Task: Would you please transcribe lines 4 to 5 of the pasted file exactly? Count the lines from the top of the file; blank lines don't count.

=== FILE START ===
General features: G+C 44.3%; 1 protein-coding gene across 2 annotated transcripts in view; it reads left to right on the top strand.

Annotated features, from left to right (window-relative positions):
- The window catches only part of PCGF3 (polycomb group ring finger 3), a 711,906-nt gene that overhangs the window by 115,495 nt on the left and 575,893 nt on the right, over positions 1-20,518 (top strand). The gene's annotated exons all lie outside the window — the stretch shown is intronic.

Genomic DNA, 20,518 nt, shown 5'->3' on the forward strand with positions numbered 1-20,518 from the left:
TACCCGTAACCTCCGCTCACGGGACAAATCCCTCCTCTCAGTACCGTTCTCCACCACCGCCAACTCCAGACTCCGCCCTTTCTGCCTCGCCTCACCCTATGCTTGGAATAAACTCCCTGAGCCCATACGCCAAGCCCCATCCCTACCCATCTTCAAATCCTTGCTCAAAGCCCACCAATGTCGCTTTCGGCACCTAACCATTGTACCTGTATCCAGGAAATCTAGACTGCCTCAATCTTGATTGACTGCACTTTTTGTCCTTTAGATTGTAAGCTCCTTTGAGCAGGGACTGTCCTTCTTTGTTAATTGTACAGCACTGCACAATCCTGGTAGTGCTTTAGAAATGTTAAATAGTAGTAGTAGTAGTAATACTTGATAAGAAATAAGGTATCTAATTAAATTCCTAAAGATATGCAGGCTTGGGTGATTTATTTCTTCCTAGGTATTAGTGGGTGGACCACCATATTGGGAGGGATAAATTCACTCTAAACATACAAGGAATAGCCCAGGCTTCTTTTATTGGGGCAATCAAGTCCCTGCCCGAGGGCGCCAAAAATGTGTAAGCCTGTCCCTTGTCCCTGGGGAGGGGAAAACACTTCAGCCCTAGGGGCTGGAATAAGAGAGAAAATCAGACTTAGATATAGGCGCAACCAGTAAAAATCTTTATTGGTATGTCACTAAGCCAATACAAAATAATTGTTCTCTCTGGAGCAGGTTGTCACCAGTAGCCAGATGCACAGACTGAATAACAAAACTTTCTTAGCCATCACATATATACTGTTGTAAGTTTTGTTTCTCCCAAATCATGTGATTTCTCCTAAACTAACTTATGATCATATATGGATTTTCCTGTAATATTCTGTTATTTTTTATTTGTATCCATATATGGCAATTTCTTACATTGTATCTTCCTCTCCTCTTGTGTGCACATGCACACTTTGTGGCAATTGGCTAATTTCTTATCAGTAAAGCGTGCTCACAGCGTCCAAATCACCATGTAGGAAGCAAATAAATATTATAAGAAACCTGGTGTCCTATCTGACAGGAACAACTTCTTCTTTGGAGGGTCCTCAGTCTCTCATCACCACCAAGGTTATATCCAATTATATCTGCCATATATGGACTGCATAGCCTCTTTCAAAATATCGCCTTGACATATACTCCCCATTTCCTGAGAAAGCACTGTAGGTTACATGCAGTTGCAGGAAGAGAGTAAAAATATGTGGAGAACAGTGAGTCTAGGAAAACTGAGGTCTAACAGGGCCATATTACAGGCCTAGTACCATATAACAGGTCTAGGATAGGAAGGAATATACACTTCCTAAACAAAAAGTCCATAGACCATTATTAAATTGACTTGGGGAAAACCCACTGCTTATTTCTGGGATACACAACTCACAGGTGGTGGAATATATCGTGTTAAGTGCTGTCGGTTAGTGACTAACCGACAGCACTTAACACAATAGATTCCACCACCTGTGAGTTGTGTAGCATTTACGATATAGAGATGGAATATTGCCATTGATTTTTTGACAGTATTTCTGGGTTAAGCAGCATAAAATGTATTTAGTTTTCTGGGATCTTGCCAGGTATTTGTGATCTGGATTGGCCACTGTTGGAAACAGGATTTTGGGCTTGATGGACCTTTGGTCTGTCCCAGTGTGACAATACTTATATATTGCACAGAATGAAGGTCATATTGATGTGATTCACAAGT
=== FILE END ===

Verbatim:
Genomic DNA, 20,518 nt, shown 5'->3' on the forward strand with positions numbered 1-20,518 from the left:
TACCCGTAACCTCCGCTCACGGGACAAATCCCTCCTCTCAGTACCGTTCTCCACCACCGCCAACTCCAGACTCCGCCCTTTCTGCCTCGCCTCACCCTATGCTTGGAATAAACTCCCTGAGCCCATACGCCAAGCCCCATCCCTACCCATCTTCAAATCCTTGCTCAAAGCCCACCAATGTCGCTTTCGGCACCTAACCATTGTACCTGTATCCAGGAAATCTAGACTGCCTCAATCTTGATTGACTGCACTTTTTGTCCTTTAGATTGTAAGCTCCTTTGAGCAGGGACTGTCCTTCTTTGTTAATTGTACAGCACTGCACAATCCTGGTAGTGCTTTAGAAATGTTAAATAGTAGTAGTAGTAGTAATACTTGATAAGAAATAAGGTATCTAATTAAATTCCTAAAGATATGCAGGCTTGGGTGATTTATTTCTTCCTAGGTATTAGTGGGTGGACCACCATATTGGGAGGGATAAATTCACTCTAAACATACAAGGAATAGCCCAGGCTTCTTTTATTGGGGCAATCAAGTCCCTGCCCGAGGGCGCCAAAAATGTGTAAGCCTGTCCCTTGTCCCTGGGGAGGGGAAAACACTTCAGCCCTAGGGGCTGGAATAAGAGAGAAAATCAGACTTAGATATAGGCGCAACCAGTAAAAATCTTTATTGGTATGTCACTAAGCCAATACAAAATAATTGTTCTCTCTGGAGCAGGTTGTCACCAGTAGCCAGATGCACAGACTGAATAACAAAACTTTCTTAGCCATCACATATATACTGTTGTAAGTTTTGTTTCTCCCAAATCATGTGATTTCTCCTAAACTAACTTATGATCATATATGGATTTTCCTGTAATATTCTGTTATTTTTTATTTGTATCCATATATGGCAATTTCTTACATTGTATCTTCCTCTCCTCTTGTGTGCACATGCACACTTTGTGGCAATTGGCTAATTTCTTATCAGTAAAGCGTGCTCACAGCGTCCAAATCACCATGTAGGAAGCAAATAAATATTATAAGAAACCTGGTGTCCTATCTGACAGGAACAACTTCTTCTTTGGAGGGTCCTCAGTCTCTCATCACCACCAAGGTTATATCCAATTATATCTGCCATATATGGACTGCATAGCCTCTTTCAAAATATCGCCTTGACATATACTCCCCATTTCCTGAGAAAGCACTGTAGGTTACATGCAGTTGCAGGAAGAGAGTAAAAATATGTGGAGAACAGTGAGTCTAGGAAAACTGAGGTCTAACAGGGCCATATTACAGGCCTAGTACCATATAACAGGTCTAGGATAGGAAGGAATATACACTTCCTAAACAAAAAGTCCATAGACCATTATTAAATTGACTTGGGGAAAACCCACTGCTTATTTCTGGGATACACAACTCACAGGTGGTGGAATATATCGTGTTAAGTGCTGTCGGTTAGTGACTAACCGACAGCACTTAACACAATAGATTCCACCACCTGTGAGTTGTGTAGCATTTACGATATAGAGATGGAATATTGCCATTGATTTTTTGACAGTATTTCTGGGTTAAGCAGCATAAAATGTATTTAGTTTTCTGGGATCTTGCCAGGTATTTGTGATCTGGATTGGCCACTGTTGGAAACAGGATTTTGGGCTTGATGGACCTTTGGTCTGTCCCAGTGTGACAATACTTATATATTGCACAGAATGAAGGTCATATTGATGTGATTCACAAGT